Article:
Resembling a top heavy, ivory colored carrot with a sweet, nutty flavor, parsnips are a traditional winter vegetable. Cold weather is responsible for the flavor as the cold turns the starches into sugars.
Available by the pound
Parsnips develop their rich nutty flavor only after thorough cooking and are practically inedible raw. Parsnips make great additions to mixed roasted vegetables, purees, soups and stocks. Parsnips can also be fried and grilled.
Root vegetables are underground plant parts that comprise a substantial part of year round vegetable crops. Root vegetables are rich in flavor, economical, versatile and especially good from October to March when our bodies crave heartier fare. Consider the list of vegetables pulled from below ground; potatoes, garlic, carrots, radishes, onions, beets, sweet potatoes, yams, turnips and many more. Root vegetables are staples of winter crops and are used in all aspects of restaurant menus-salads, soups, entrees, stews and as substantial side dishes. While the more common roots-potatoes, carrots, beets-are used year round, it is at this time of year that the less glamorous roots appear-turnips, parsnips, celery root, rutabagas and sunchokes. These lesser known roots are often referred to as lowly vegetables, not so much because of their below ground location, but rather of their overall status in the vegetable kingdom. These roots have enjoyed a renaissance of sorts and are now more prevalent in winter recipes and menus than in recent years. In general, root vegetables are low in calories, contain virtually no fat and add fiber and vitamin C to daily diets. The more deeply colored roots-carrots and beets offer beta carotene (vitamin A) and antioxidants that contribute to good health.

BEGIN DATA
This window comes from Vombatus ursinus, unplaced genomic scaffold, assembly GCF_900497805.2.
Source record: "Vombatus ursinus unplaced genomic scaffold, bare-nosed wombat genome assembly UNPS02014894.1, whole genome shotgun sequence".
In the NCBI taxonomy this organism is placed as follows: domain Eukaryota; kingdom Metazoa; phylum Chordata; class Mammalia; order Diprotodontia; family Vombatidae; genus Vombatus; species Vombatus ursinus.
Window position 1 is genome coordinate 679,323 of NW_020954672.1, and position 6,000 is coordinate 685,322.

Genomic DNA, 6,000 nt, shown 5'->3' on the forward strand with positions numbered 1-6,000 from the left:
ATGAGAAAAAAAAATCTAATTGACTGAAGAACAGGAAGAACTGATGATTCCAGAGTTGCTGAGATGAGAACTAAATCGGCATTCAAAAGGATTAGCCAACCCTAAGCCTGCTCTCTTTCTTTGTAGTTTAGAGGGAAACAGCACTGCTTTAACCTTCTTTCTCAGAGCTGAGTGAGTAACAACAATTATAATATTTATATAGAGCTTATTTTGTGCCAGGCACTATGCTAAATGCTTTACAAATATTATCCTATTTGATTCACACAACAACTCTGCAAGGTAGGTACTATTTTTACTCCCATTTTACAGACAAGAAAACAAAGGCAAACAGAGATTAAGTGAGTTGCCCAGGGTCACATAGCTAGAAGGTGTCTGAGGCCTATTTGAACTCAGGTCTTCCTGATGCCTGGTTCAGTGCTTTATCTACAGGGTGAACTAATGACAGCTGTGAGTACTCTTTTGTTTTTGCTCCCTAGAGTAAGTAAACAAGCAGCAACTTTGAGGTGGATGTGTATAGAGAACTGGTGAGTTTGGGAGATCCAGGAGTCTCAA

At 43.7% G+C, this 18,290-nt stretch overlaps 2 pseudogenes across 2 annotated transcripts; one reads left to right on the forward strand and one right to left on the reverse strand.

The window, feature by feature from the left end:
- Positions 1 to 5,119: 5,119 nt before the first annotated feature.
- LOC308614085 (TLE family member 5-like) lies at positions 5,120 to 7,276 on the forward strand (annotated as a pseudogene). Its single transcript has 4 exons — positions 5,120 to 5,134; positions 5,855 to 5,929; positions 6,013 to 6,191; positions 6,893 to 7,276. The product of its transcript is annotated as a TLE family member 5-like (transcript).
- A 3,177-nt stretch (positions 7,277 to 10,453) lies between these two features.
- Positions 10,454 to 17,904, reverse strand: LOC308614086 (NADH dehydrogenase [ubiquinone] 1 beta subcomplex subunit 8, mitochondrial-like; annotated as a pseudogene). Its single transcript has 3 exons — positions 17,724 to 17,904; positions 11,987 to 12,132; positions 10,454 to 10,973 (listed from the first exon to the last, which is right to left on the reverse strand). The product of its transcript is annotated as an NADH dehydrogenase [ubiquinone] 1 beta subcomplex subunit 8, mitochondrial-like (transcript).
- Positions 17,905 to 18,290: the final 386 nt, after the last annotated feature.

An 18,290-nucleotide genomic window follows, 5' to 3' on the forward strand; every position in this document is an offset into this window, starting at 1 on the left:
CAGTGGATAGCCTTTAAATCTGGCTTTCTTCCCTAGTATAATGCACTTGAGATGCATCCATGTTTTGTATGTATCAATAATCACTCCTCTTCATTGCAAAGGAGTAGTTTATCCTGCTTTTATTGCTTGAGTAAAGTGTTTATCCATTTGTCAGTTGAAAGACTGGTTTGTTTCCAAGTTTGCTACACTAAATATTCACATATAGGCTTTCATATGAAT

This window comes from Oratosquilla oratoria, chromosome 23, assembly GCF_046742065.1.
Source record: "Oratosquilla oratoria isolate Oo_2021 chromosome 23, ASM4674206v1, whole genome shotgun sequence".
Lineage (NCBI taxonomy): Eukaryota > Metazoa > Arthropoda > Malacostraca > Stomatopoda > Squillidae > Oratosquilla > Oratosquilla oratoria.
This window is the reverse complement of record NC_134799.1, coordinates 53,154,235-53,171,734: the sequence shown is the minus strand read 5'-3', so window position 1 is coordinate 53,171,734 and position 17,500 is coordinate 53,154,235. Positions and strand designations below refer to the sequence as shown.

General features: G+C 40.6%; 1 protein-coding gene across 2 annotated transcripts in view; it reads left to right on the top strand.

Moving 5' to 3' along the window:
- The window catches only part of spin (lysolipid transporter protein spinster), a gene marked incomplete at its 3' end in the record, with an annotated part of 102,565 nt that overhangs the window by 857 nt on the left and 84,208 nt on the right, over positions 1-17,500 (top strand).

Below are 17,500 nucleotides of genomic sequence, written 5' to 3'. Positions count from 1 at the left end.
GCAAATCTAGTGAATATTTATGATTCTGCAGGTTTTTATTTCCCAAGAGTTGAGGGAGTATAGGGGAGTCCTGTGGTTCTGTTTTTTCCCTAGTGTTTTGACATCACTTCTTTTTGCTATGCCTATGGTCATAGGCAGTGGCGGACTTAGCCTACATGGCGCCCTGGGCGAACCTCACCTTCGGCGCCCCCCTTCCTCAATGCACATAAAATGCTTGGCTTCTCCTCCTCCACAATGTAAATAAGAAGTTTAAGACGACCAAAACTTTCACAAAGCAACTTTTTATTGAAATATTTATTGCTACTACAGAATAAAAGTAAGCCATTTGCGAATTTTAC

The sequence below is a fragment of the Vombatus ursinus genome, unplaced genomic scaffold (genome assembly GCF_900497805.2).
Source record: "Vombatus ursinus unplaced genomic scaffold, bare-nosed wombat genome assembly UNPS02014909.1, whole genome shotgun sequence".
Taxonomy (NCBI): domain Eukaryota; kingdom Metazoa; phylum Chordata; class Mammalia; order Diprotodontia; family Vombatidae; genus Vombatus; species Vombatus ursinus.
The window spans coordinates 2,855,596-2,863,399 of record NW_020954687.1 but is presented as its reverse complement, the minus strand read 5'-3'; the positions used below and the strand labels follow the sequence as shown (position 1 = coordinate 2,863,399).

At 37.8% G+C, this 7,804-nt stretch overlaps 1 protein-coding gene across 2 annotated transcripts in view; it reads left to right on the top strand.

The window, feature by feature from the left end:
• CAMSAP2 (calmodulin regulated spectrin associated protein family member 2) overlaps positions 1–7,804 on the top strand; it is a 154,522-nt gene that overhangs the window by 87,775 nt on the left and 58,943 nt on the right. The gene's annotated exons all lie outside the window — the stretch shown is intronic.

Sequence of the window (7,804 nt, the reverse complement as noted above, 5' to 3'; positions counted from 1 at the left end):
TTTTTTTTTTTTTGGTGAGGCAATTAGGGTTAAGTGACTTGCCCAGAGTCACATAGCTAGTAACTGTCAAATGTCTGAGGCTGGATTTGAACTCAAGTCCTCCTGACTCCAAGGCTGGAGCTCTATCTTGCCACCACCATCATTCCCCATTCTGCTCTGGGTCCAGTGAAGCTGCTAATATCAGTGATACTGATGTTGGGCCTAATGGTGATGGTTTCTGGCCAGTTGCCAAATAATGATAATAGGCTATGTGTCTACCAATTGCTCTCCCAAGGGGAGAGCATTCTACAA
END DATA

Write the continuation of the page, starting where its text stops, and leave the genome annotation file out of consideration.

- Mushroom, porcini
- Olive oil